Are we too unprepared to own the kind of identity the Apostle Peter hails his readers with: “elect exiles of the dispersion”, “temporary residents”, “strangers”?

And if I’m onto something with these hunches, then I’d want to know what it is that’s got us here. Even if all I’ve got is questions. Questions like:

How helpful is our popular evangelical emphasis on ‘just praying the prayer’ and not standing on ceremony?

Not that calling people to conversion is a bad thing. But I worry about what happened to urging people to count the cost. Or to baptising people into the radical new identity and life-course Jesus launches us on — where we’re summoned to observe everything our Lord teaches…

Please don’t misread me. It’s not that I’m looking to place (or avoid) blame here. But I do think it’s worth trying to tease apart the matted ball of contributing threads.

Otherwise I doubt we’ll never disentangle ourselves from our culture long enough to meaningfully engage it with the gospel.

who doesn’t want to be likeable?

I like to think of myself as a pretty likeable guy. I mean who doesn’t?

Of course, there are temptations wrapped up with this desire. Driven by pride and insecurity no doubt.

But when this summary of what makes a business ‘likeable’ landed in my inbox (courtesy of the #StartupLab mailing list I’m on), it made me stop short:

Likeable businesses live by 5 principles: listening, responsiveness, authenticity, transparency, and surprise and delight.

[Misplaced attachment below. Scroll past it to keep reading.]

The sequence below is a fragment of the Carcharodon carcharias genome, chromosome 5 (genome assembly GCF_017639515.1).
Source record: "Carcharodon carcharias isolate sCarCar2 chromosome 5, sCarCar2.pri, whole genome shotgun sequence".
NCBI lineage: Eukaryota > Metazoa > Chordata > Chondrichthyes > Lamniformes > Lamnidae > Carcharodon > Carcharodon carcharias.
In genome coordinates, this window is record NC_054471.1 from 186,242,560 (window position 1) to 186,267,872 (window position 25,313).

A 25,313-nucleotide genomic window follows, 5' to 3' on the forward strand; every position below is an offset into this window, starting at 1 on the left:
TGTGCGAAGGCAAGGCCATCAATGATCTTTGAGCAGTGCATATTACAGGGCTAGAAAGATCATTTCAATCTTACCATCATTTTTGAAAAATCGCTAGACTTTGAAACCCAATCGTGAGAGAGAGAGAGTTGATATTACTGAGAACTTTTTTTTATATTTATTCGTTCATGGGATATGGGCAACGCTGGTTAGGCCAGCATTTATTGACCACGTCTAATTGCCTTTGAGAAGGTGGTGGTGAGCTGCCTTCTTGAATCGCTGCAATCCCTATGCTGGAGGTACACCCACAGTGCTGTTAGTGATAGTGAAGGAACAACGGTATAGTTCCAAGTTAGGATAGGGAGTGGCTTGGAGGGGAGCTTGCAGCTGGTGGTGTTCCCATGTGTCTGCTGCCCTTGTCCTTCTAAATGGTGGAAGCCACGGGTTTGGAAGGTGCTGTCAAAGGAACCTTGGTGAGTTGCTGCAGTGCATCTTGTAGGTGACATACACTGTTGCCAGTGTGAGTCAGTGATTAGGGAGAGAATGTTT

I guess wanting to be likeable can’t be all bad — especially if this is what it means.

Maybe I need to start asking some hard questions about the likeability of my ministry and the Christian groups I’m involved with.

What do you reckon?

consumerism and idolatry (iii)

In the previous post in this series I flagged the connection of consumerism with greed. But this apparently obvious connection raises questions. In particular:

5. How should we ‘map’ the connection? Is greed the idolatrous dimension of consumerism? Or is greed the essence of consumerism — such that consumerism is merely the ‘clothing’ greed wears in the late modern West?

Why does this question matter?

Well, if greed turns out to be the idolatrous dimension of consumerism, then it probably isn’t so helpful to condemn consumerism as idolatry tout court. Rather, we should take issue with greed-tainted consumerism (leaving open for now the issue of whether there is any such thing as consumerism untainted by greed).

But if, on the other hand, consumerism turns out to be the contemporary form of greed — or otherwise to have greed as its essence — then we have to start asking questions about what we gain by using the label ‘consumerism’.

Not that there are no good answers to this question. It could very well be that it’s a necessary — and illuminating — matter of translation, for example. Contemporary Westerners may not recognise themselves as greedy (reserving that label, e.g., for big business or people like Gordon Gecko from Wall Street — the 1% targeted by the Occupy movement). But they may recognise themselves as entangled in consumerism.

Alternatively, things could run the other way. Helping someone see they’re entangled with consumerism could well lead them to say, “Big whoop!” Whereas showing them that they’re implicated in greed could prove to be the really arresting thing: “You mean that thing I hate in big business is at work in me too? Ouch!”

Enough throat-clearing! I’m half-way through my ramble already — I was heartened to notice that Brian Rosner took nine chapters of his book on greed and idolatry to get to this point.

Let’s just run with the Consumerism Is Idolatry line and see where it takes us…